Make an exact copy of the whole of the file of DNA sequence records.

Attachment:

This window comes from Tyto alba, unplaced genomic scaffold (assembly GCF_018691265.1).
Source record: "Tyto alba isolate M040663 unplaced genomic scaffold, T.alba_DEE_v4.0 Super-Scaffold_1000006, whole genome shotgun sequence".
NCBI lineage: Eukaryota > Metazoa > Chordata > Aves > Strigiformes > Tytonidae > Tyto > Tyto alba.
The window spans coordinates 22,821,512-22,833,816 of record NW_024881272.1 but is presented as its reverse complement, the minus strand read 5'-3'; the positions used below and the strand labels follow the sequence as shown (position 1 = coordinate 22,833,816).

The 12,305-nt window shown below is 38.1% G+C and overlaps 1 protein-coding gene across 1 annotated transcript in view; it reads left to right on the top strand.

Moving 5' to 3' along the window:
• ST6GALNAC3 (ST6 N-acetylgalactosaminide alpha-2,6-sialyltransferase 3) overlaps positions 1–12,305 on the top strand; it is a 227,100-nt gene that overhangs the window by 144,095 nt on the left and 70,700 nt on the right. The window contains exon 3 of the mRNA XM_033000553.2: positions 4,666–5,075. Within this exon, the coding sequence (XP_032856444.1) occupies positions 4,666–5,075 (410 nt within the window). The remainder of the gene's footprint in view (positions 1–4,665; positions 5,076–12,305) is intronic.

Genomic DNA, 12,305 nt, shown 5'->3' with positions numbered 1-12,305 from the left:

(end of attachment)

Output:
This window comes from Tyto alba, unplaced genomic scaffold (assembly GCF_018691265.1).
Source record: "Tyto alba isolate M040663 unplaced genomic scaffold, T.alba_DEE_v4.0 Super-Scaffold_1000006, whole genome shotgun sequence".
NCBI lineage: Eukaryota > Metazoa > Chordata > Aves > Strigiformes > Tytonidae > Tyto > Tyto alba.
The window spans coordinates 22,821,512-22,833,816 of record NW_024881272.1 but is presented as its reverse complement, the minus strand read 5'-3'; the positions used below and the strand labels follow the sequence as shown (position 1 = coordinate 22,833,816).

The 12,305-nt window shown below is 38.1% G+C and overlaps 1 protein-coding gene across 1 annotated transcript in view; it reads left to right on the top strand.

Moving 5' to 3' along the window:
• ST6GALNAC3 (ST6 N-acetylgalactosaminide alpha-2,6-sialyltransferase 3) overlaps positions 1–12,305 on the top strand; it is a 227,100-nt gene that overhangs the window by 144,095 nt on the left and 70,700 nt on the right. The window contains exon 3 of the mRNA XM_033000553.2: positions 4,666–5,075. Within this exon, the coding sequence (XP_032856444.1) occupies positions 4,666–5,075 (410 nt within the window). The remainder of the gene's footprint in view (positions 1–4,665; positions 5,076–12,305) is intronic.

Genomic DNA, 12,305 nt, shown 5'->3' with positions numbered 1-12,305 from the left: